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Reporting both the highest and lowest ankle-brachial index may improve the diagnostic potential for the detection of peripheral arterial disease.

Abstract Information  
Abstract Submitter:
Doctor  Matangi  Murray - This email address is being protected from spambots. You need JavaScript enabled to view it.
Event: EuroPRevent 2008
Status: Accepted
Number: 10087
Title: Reporting both the highest and lowest ankle-brachial index may improve the diagnostic potential for the detection of peripheral arterial disease.
Evaluation Topic: 21.00 - Peripheral vascular disease
Acronym Abbreviation:  
Acronym:  
On Behalf of:  
Options: Young Investigator Award (YIA)
 
Abstract Authors    
DW. Armstrong1, AM. Johri2, M. Matangi1 - (1) Kingston Heart Clinic, Kingston, Canada (2) Queen's University, Kingston, Canada
 
Abstract Content    
Purpose. By convention when recording the ankle-brachial index (ABI) in the investigation of lower extremity peripheral arterial disease (PAD), the highest ABI is reported. For each lower extremity there are two arterial ABI measurements, one for the dorsalis pedis (DP) artery and the other for the posterior tibial (PT) artery. An abnormal ABI as conventionally reported correlates well with the presence of a lower extremity peripheral arterial stenosis of >50%. While this approach is clinically proven and generally accepted we feel it reduces the potential of the test to detect any PAD. The purpose of our study was to assess the frequency of an abnormal ABI in either the DP or PT vessel in patients with a conventionally normal ABI in the other DP or PT vessel.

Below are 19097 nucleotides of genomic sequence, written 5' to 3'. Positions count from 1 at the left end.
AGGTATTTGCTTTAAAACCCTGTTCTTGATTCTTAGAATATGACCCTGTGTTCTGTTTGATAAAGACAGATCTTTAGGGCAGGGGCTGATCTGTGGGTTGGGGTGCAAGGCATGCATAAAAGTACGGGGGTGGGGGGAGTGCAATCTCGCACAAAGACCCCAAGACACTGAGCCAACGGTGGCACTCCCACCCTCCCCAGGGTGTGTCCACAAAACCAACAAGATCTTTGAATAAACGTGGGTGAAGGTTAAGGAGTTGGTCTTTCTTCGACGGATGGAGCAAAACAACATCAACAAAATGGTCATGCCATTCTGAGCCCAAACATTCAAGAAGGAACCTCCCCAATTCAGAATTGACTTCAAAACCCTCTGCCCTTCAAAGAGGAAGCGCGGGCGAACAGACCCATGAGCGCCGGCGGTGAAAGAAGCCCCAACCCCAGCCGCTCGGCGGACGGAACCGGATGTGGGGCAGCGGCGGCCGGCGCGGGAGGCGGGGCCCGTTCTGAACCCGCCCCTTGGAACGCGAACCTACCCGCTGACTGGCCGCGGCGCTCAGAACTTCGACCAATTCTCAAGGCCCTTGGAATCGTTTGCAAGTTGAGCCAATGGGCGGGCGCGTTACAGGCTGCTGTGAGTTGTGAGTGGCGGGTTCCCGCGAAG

Methods. We have performed peripheral physiologic leg testing in 720 patients. 185 patients (25.7%) had at least one abnormal ABI of 0.94 in both legs. This represents the highest ABI recorded from either the DP or PT arteries. 523 patients had all 4 ABIs recorded namely DP and PT ABI in both legs. These patients were used in this analysis. All data were entered into CARDIOfile, a cardiology database, for later retrieval and analysis.
Results. See table 1.
Conclusions. Conventionally when performing the ankle-brachial index the highest ABI from either the DP or PT is reported. This is clearly useful for the vascular surgeon who is looking for hemodynamically significant surgical PAD. However for physicians involved in vascular prevention our data would suggest that 13% of patients with PAD in either the DT or PT territories will be overlooked. It is our recommendation that both the DP and PT values for the ABI be recorded and reported. When one or other is abnormal the test should be reported as abnormal.
Table 1.

Total ABI tests.

720

 

Abnormal ABI (<0.95) in either lower limb.

185

 

Conventionally normal ABIs (>0.94 with either DP or PT) bilaterally.

535

 

Conventionally normal ABIs in whom all 4 ABI measurements were recorded.

523

(100%)

Patients in whom all 4 ABI measurements were normal, (>0.94).

454

(87%)

Conventionally normal ABIs with one abnormal (<0.95) in either the DP or PT.

69

(13%)

Conventionally normal ABIs with two abnormals (<0.95) in either the DP or PT.

15

(3%)